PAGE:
Rosenthal, D. I., Close, L. G., Lucci, J. A., Schold, S. C., Truelson, J., Fathallah-Skaykh, H., ... Carbone, D. P. (1995). Phase I studies of continuous-infusion paclitaxel given with standard aggressive radiation therapy for locally advanced solid tumors. Seminars in Oncology, 22(4 SUPPL. 9), 13-17.

Phase I studies of continuous-infusion paclitaxel given with standard aggressive radiation therapy for locally advanced solid tumors. / Rosenthal, D. I.; Close, L. G.; Lucci, J. A.; Schold, S. C.; Truelson, J.; Fathallah-Skaykh, H.; Kamen, B.; Vultch, F. M.; Gazdar, A. F.; Griener, J.; Landay, M.; Mendelsohn, D.; Tourville, J.; Rogers, P.; Orr, K. Y.; McWhorter, J.; Carbone, D. P.

In: Seminars in Oncology, Vol. 22, No. 4 SUPPL. 9, 1995, p. 13-17.

Research output: Contribution to journalArticle

Rosenthal, DI, Close, LG, Lucci, JA, Schold, SC, Truelson, J, Fathallah-Skaykh, H, Kamen, B, Vultch, FM, Gazdar, AF, Griener, J, Landay, M, Mendelsohn, D, Tourville, J, Rogers, P, Orr, KY, McWhorter, J & Carbone, DP 1995, 'Phase I studies of continuous-infusion paclitaxel given with standard aggressive radiation therapy for locally advanced solid tumors', Seminars in Oncology, vol. 22, no. 4 SUPPL. 9, pp. 13-17.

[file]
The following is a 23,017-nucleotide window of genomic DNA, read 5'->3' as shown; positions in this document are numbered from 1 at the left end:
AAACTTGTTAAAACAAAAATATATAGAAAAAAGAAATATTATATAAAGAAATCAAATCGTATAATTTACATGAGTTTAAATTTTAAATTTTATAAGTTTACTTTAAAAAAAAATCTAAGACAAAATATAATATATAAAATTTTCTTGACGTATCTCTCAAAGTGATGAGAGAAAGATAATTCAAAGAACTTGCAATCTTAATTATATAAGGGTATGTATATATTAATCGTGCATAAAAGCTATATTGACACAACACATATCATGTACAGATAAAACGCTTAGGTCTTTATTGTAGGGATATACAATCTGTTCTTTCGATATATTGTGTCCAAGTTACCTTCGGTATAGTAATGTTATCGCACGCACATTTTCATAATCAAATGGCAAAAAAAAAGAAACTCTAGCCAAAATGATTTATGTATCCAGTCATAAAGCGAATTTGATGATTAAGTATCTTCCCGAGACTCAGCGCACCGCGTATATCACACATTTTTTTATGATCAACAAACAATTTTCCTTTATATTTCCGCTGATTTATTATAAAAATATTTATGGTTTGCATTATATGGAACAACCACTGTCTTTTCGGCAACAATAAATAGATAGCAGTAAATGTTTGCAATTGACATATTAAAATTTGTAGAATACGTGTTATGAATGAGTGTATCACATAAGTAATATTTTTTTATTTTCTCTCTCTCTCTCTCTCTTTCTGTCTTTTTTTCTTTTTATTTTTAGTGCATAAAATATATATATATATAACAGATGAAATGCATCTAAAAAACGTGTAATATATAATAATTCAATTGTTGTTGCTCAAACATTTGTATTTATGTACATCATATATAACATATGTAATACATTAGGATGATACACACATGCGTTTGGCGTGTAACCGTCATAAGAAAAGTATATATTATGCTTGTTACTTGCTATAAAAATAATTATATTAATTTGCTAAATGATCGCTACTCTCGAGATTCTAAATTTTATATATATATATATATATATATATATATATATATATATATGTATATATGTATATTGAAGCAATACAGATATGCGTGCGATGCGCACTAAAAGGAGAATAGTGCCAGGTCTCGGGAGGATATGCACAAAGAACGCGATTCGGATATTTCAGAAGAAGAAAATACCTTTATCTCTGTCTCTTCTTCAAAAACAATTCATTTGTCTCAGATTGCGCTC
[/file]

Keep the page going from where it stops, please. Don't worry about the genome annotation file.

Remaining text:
Rosenthal, D. I. ; Close, L. G. ; Lucci, J. A. ; Schold, S. C. ; Truelson, J. ; Fathallah-Skaykh, H. ; Kamen, B. ; Vultch, F. M. ; Gazdar, A. F. ; Griener, J. ; Landay, M. ; Mendelsohn, D. ; Tourville, J. ; Rogers, P. ; Orr, K. Y. ; McWhorter, J. ; Carbone, D. P. / Phase I studies of continuous-infusion paclitaxel given with standard aggressive radiation therapy for locally advanced solid tumors. In: Seminars in Oncology. 1995 ; Vol. 22, No. 4 SUPPL. 9. pp. 13-17.
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AU - Close, L. G.

AU - Lucci, J. A.

AU - Schold, S. C.

AU - Truelson, J.

AU - Fathallah-Skaykh, H.

AU - Kamen, B.

AU - Vultch, F. M.

AU - Gazdar, A. F.

AU - Griener, J.

AU - Landay, M.

AU - Mendelsohn, D.

AU - Tourville, J.

AU - Rogers, P.

AU - Orr, K. Y.

AU - McWhorter, J.

AU - Carbone, D. P.

PY - 1995